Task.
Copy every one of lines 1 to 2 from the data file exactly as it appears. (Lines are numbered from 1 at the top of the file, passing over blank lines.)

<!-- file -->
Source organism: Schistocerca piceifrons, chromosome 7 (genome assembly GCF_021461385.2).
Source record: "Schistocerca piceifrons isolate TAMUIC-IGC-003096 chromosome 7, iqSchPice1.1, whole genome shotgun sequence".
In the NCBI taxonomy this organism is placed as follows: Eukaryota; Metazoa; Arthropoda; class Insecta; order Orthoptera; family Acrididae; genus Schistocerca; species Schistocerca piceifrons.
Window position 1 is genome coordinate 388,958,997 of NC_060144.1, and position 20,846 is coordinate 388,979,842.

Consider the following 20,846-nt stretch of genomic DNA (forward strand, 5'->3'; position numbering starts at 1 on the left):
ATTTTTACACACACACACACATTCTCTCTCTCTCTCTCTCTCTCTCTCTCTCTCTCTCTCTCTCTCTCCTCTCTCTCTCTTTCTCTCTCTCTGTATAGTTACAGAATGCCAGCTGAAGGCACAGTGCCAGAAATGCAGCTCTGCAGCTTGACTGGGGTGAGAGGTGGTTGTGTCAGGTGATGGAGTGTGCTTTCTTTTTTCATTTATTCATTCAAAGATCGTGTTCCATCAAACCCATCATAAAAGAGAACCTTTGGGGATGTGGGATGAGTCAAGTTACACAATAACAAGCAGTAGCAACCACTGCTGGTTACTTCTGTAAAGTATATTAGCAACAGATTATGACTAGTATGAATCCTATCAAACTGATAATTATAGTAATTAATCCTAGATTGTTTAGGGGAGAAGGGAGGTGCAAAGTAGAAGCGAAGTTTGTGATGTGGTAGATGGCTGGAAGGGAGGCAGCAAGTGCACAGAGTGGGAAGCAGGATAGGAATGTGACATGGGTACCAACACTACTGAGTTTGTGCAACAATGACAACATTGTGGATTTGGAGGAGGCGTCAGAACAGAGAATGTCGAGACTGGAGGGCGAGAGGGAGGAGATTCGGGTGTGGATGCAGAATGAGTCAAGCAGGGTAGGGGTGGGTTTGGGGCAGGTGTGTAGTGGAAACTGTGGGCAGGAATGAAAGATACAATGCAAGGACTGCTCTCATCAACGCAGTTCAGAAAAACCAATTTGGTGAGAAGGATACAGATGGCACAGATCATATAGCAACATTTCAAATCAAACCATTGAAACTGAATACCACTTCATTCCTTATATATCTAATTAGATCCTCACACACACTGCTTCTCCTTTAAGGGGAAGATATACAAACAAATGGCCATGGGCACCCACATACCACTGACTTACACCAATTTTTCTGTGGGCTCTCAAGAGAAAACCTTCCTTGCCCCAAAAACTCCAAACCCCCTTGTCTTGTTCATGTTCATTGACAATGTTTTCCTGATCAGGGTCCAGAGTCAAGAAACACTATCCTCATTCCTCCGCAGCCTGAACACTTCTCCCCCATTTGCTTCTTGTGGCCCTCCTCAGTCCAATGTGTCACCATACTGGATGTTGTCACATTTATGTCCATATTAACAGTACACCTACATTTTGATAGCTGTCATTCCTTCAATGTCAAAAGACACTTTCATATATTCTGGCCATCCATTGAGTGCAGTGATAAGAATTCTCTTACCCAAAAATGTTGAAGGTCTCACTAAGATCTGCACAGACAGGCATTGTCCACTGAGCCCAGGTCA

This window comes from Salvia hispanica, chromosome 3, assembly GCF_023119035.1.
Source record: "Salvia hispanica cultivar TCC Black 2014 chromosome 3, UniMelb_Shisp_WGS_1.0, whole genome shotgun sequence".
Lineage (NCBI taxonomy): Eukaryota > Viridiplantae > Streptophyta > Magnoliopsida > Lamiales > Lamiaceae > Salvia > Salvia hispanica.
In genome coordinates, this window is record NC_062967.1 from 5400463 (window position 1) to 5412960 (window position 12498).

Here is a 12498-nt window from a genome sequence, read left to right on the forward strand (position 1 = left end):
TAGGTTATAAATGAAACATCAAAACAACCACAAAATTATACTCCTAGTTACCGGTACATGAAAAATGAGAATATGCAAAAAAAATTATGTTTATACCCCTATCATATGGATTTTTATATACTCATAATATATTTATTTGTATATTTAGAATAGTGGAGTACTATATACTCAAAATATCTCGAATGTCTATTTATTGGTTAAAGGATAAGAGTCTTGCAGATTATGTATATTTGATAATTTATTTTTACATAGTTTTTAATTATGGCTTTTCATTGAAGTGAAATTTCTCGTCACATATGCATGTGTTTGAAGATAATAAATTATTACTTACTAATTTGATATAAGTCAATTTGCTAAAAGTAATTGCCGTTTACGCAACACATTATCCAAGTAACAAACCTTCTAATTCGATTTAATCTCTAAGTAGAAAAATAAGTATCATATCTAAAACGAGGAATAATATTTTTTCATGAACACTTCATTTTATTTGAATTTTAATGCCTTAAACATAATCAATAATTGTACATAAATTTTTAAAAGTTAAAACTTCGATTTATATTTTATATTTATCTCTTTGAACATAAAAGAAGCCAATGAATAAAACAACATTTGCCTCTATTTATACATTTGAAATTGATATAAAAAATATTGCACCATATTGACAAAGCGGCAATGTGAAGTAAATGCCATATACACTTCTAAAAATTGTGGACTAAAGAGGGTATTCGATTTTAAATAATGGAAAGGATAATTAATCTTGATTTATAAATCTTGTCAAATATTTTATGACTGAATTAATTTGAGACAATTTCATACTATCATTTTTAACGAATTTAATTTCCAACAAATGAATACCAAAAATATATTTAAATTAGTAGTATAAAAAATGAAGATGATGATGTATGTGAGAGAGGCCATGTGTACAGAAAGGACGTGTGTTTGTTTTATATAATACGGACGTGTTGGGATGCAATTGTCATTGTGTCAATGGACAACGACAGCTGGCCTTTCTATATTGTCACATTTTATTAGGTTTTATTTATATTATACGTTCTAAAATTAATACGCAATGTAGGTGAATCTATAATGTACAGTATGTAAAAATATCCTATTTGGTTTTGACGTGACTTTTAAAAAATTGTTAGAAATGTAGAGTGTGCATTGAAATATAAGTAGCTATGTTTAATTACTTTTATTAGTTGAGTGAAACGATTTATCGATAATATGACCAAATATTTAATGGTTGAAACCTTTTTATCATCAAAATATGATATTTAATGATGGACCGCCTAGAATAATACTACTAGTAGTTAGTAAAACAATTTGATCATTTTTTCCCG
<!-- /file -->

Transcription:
Source organism: Schistocerca piceifrons, chromosome 7 (genome assembly GCF_021461385.2).
Source record: "Schistocerca piceifrons isolate TAMUIC-IGC-003096 chromosome 7, iqSchPice1.1, whole genome shotgun sequence".